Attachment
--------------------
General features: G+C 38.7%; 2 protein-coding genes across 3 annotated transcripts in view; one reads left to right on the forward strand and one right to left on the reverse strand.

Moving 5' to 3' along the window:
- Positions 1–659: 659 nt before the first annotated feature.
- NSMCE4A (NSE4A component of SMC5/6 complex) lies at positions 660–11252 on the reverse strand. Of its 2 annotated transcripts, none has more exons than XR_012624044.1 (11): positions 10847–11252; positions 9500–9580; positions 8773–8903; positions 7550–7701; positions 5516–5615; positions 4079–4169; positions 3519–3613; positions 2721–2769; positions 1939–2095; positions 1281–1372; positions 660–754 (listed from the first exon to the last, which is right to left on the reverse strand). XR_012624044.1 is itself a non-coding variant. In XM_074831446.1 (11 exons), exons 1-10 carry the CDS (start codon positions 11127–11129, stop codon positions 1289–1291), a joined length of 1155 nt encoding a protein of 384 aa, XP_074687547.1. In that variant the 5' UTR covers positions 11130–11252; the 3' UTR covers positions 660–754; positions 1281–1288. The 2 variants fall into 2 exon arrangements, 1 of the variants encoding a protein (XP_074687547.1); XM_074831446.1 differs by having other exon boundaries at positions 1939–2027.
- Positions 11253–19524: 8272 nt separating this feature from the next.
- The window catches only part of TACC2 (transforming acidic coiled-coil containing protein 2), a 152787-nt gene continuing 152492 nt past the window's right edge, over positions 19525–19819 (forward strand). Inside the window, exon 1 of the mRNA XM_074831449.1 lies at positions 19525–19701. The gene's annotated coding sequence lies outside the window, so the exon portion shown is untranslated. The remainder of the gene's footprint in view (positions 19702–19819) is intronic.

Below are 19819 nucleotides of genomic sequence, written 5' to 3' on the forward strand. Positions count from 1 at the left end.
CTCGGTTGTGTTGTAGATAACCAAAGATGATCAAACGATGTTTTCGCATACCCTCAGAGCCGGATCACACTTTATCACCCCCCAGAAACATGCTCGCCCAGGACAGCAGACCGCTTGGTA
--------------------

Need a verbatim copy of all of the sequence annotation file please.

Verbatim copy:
General features: G+C 38.7%; 2 protein-coding genes across 3 annotated transcripts in view; one reads left to right on the forward strand and one right to left on the reverse strand.

Moving 5' to 3' along the window:
- Positions 1–659: 659 nt before the first annotated feature.
- NSMCE4A (NSE4A component of SMC5/6 complex) lies at positions 660–11252 on the reverse strand. Of its 2 annotated transcripts, none has more exons than XR_012624044.1 (11): positions 10847–11252; positions 9500–9580; positions 8773–8903; positions 7550–7701; positions 5516–5615; positions 4079–4169; positions 3519–3613; positions 2721–2769; positions 1939–2095; positions 1281–1372; positions 660–754 (listed from the first exon to the last, which is right to left on the reverse strand). XR_012624044.1 is itself a non-coding variant. In XM_074831446.1 (11 exons), exons 1-10 carry the CDS (start codon positions 11127–11129, stop codon positions 1289–1291), a joined length of 1155 nt encoding a protein of 384 aa, XP_074687547.1. In that variant the 5' UTR covers positions 11130–11252; the 3' UTR covers positions 660–754; positions 1281–1288. The 2 variants fall into 2 exon arrangements, 1 of the variants encoding a protein (XP_074687547.1); XM_074831446.1 differs by having other exon boundaries at positions 1939–2027.
- Positions 11253–19524: 8272 nt separating this feature from the next.
- The window catches only part of TACC2 (transforming acidic coiled-coil containing protein 2), a 152787-nt gene continuing 152492 nt past the window's right edge, over positions 19525–19819 (forward strand). Inside the window, exon 1 of the mRNA XM_074831449.1 lies at positions 19525–19701. The gene's annotated coding sequence lies outside the window, so the exon portion shown is untranslated. The remainder of the gene's footprint in view (positions 19702–19819) is intronic.

Below are 19819 nucleotides of genomic sequence, written 5' to 3' on the forward strand. Positions count from 1 at the left end.
CTCGGTTGTGTTGTAGATAACCAAAGATGATCAAACGATGTTTTCGCATACCCTCAGAGCCGGATCACACTTTATCACCCCCCAGAAACATGCTCGCCCAGGACAGCAGACCGCTTGGTA